In the era of content marketing, “going viral” has become the goal pursued by marketers and content owners. Once upon a time, viral marketing was only favored by small businesses that cannot afford huge media budgets. Viral videos, at that time, could be done for little to no cost. However, many big brands today come to speed with the surge of this new marketing technique.
Without a doubt, the top viral video ads last month went to Motorola’s “Lazy Phone” campaign. In the video series, comedic actor, T. J. Miller, personifies the lazy phone – so lazy that instead of offering help, it ruins the users’ lives. It is worth noticing that Motorola released this campaign right before Apple’s iPhone launch, featuring the “Touch-less Control” function. In terms of market share, Motorola’s new Moto X smartphone cannot compete with Apple’s iPhone. But its video series easily overshadowed that of iPhone 5S and 5C with 7 million more clicks. Even though some people point out that the popularity is due to Google’s supports since it owns both Motorola and YouTube, these supports are far from enough to help a video go viral.
It seems that big brands are very familiar with the magic behind go viral. They usually spend several million dollars on a 30-second television commercial during Super Bowl game, not to mention the money spent to create these ads. As audience switch to second screen and view contents from sources other than traditional TV platform, it is reasonable for big brands to migrate to the new battlefield. However, how will they influence the viral video landscape?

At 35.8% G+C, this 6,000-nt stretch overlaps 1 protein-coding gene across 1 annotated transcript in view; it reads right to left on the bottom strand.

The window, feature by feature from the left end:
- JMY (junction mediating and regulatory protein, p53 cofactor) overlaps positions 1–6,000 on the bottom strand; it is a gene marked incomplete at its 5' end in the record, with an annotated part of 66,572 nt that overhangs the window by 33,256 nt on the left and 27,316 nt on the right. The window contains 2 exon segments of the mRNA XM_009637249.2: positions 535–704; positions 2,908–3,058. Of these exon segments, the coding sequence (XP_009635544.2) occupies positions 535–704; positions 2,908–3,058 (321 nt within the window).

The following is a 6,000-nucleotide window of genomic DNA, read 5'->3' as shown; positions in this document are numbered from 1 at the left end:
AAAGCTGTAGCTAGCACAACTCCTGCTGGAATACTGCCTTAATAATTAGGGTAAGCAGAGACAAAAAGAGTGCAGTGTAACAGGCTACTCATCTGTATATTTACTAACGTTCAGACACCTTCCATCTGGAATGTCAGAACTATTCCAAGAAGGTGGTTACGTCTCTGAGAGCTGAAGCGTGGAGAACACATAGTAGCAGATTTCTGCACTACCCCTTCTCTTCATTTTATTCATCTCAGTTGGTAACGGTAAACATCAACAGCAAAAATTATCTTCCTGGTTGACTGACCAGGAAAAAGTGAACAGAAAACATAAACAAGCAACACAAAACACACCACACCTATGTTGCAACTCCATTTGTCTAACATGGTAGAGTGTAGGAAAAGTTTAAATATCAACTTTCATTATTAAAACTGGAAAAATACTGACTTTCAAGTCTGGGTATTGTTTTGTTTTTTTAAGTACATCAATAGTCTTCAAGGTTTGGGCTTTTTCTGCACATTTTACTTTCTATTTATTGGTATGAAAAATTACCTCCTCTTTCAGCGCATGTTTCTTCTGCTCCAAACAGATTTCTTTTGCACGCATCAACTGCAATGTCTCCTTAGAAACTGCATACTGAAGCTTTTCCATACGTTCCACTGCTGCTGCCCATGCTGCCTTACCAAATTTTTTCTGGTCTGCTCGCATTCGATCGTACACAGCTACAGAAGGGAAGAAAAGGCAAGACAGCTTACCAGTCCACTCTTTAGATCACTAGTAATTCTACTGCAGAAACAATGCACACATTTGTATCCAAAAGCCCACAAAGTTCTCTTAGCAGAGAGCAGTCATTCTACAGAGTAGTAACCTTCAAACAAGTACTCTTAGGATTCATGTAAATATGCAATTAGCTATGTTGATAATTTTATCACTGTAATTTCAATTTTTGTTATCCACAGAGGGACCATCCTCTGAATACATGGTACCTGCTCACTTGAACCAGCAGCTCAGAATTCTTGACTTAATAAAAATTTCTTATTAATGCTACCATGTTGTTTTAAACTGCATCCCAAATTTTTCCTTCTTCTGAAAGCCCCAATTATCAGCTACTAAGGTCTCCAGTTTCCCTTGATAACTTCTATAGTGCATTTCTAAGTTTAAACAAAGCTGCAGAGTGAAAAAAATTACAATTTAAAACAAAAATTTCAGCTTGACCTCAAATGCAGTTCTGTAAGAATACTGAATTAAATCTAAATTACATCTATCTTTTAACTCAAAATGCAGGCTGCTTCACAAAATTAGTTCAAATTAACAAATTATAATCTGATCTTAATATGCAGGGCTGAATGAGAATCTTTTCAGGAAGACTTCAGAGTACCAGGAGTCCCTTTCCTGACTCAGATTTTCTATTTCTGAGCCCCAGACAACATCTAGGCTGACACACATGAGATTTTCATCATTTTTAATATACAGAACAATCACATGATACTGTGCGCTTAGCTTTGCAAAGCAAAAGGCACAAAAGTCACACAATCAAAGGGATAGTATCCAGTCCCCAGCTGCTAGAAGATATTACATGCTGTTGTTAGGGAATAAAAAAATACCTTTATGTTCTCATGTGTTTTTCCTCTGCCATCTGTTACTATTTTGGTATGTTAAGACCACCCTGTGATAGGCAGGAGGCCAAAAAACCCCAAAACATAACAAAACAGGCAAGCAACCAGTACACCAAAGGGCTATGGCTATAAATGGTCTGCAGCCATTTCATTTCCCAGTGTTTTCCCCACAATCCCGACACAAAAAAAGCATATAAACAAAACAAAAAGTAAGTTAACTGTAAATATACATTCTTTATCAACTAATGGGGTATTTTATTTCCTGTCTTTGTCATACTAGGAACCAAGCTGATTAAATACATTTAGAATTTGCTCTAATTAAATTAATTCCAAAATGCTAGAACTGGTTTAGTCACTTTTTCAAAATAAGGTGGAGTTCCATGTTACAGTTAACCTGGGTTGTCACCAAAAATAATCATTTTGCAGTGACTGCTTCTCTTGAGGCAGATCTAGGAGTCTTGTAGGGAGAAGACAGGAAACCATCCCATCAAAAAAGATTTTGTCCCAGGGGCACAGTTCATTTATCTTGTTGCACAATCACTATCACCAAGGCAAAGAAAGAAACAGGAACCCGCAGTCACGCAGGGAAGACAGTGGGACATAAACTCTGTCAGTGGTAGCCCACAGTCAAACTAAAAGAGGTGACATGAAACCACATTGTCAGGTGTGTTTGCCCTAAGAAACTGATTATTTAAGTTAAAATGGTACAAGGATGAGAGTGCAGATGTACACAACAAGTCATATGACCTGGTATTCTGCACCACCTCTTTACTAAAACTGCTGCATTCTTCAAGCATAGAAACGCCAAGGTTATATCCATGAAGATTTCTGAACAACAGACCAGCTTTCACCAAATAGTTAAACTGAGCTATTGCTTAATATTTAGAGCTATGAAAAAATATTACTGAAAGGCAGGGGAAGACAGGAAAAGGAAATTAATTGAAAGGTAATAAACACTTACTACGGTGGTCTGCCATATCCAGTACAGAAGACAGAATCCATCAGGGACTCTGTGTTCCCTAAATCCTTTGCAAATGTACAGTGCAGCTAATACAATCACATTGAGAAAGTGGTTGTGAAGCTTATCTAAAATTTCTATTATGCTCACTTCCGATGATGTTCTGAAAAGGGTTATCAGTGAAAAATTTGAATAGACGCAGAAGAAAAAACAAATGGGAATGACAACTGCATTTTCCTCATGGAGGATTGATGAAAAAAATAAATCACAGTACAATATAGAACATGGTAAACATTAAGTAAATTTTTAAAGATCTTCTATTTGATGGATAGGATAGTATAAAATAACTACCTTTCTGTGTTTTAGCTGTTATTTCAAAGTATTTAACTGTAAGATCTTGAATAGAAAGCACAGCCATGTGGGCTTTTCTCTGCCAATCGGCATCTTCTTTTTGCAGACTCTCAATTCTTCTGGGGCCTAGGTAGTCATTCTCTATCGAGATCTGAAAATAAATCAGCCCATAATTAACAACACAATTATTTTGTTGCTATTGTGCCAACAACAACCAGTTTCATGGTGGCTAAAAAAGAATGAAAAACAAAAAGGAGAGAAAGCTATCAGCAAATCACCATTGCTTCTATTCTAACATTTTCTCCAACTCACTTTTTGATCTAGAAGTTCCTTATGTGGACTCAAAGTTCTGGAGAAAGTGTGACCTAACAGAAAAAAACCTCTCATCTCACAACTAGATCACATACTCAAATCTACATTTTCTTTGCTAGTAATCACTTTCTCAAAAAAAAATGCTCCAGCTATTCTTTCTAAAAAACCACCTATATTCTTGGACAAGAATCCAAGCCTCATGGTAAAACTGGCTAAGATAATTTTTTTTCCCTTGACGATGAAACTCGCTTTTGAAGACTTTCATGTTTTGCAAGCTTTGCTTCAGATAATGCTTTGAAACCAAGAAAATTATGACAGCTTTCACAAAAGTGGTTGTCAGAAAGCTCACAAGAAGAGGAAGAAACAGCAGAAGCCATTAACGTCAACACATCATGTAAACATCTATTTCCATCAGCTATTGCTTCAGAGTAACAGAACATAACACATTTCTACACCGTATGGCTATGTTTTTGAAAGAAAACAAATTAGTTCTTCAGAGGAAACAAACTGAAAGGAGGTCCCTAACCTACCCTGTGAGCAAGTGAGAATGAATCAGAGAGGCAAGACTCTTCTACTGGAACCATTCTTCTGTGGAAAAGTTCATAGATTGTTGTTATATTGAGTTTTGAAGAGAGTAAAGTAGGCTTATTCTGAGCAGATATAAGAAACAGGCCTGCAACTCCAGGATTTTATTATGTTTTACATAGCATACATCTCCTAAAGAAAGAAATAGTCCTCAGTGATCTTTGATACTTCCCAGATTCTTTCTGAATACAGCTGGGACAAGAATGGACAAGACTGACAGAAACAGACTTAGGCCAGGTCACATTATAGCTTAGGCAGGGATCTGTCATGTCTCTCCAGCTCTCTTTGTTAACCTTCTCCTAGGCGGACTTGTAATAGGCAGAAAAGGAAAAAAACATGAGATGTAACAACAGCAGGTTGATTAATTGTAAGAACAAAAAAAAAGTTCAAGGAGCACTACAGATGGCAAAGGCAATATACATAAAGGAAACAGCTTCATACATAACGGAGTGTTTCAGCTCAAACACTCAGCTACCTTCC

First, competition tends to be fierce. With approximately one hour long video being uploaded to YouTube every second, the online video platform has never been this clustered and fragmented. It is extremely hard for videos from unpopular source to win the eye-catching game. Second, to make a video spread, a single Tweet or Facebook message is far from enough. It’s better to create a constant flow, and of course, with high quality. That’s one of the key factors that make Moto X “Lazy Phone” a huge success since only one piece of video is easily buried by mass contents. Third, time matters. According to Austin Craig, the spokesman behind a famous YouTube video for Orabrush, “a viral video is like winning a lottery”. However, posting the video at a specific time period can sometimes bring good luck. Like Motorola took advantage of its competitor’s product launch, it would be nice if you could find a hot trend to ride.
Looking forward, all signs point to the fact that online video marketing is becoming critical than ever before. Still there’s no formula that will guarantee a video’s success, but it is worth to invest some advertising dollars to give a try, and your audience will appreciate your efforts.